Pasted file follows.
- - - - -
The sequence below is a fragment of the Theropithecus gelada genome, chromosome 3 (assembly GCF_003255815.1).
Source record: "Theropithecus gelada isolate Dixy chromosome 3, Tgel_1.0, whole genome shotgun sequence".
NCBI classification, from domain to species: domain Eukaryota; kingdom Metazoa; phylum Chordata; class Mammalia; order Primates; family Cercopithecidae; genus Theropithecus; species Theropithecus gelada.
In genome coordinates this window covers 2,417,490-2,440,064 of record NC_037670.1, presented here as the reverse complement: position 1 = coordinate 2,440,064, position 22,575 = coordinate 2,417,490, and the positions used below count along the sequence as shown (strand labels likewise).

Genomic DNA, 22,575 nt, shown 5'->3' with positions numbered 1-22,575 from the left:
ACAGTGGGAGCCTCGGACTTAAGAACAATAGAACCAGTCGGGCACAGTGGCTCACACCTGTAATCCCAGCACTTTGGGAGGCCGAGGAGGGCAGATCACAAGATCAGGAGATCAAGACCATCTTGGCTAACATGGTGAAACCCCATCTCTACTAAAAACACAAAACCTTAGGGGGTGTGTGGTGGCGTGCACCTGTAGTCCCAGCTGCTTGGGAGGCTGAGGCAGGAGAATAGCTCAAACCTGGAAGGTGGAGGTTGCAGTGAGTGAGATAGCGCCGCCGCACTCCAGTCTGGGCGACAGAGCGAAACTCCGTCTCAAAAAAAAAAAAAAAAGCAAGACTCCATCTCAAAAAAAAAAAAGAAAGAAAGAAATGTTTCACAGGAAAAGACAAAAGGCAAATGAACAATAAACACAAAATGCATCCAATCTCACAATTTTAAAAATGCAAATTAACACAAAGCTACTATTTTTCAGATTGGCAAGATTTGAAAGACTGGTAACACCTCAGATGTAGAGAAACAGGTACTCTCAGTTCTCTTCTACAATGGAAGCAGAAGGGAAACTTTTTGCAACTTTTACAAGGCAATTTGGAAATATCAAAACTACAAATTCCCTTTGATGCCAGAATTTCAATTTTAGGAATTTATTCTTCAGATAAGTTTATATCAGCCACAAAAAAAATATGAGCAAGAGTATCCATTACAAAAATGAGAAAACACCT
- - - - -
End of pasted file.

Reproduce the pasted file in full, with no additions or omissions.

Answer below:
The sequence below is a fragment of the Theropithecus gelada genome, chromosome 3 (assembly GCF_003255815.1).
Source record: "Theropithecus gelada isolate Dixy chromosome 3, Tgel_1.0, whole genome shotgun sequence".
NCBI classification, from domain to species: domain Eukaryota; kingdom Metazoa; phylum Chordata; class Mammalia; order Primates; family Cercopithecidae; genus Theropithecus; species Theropithecus gelada.
In genome coordinates this window covers 2,417,490-2,440,064 of record NC_037670.1, presented here as the reverse complement: position 1 = coordinate 2,440,064, position 22,575 = coordinate 2,417,490, and the positions used below count along the sequence as shown (strand labels likewise).

Genomic DNA, 22,575 nt, shown 5'->3' with positions numbered 1-22,575 from the left:
ACAGTGGGAGCCTCGGACTTAAGAACAATAGAACCAGTCGGGCACAGTGGCTCACACCTGTAATCCCAGCACTTTGGGAGGCCGAGGAGGGCAGATCACAAGATCAGGAGATCAAGACCATCTTGGCTAACATGGTGAAACCCCATCTCTACTAAAAACACAAAACCTTAGGGGGTGTGTGGTGGCGTGCACCTGTAGTCCCAGCTGCTTGGGAGGCTGAGGCAGGAGAATAGCTCAAACCTGGAAGGTGGAGGTTGCAGTGAGTGAGATAGCGCCGCCGCACTCCAGTCTGGGCGACAGAGCGAAACTCCGTCTCAAAAAAAAAAAAAAAAGCAAGACTCCATCTCAAAAAAAAAAAAGAAAGAAAGAAATGTTTCACAGGAAAAGACAAAAGGCAAATGAACAATAAACACAAAATGCATCCAATCTCACAATTTTAAAAATGCAAATTAACACAAAGCTACTATTTTTCAGATTGGCAAGATTTGAAAGACTGGTAACACCTCAGATGTAGAGAAACAGGTACTCTCAGTTCTCTTCTACAATGGAAGCAGAAGGGAAACTTTTTGCAACTTTTACAAGGCAATTTGGAAATATCAAAACTACAAATTCCCTTTGATGCCAGAATTTCAATTTTAGGAATTTATTCTTCAGATAAGTTTATATCAGCCACAAAAAAAATATGAGCAAGAGTATCCATTACAAAAATGAGAAAACACCT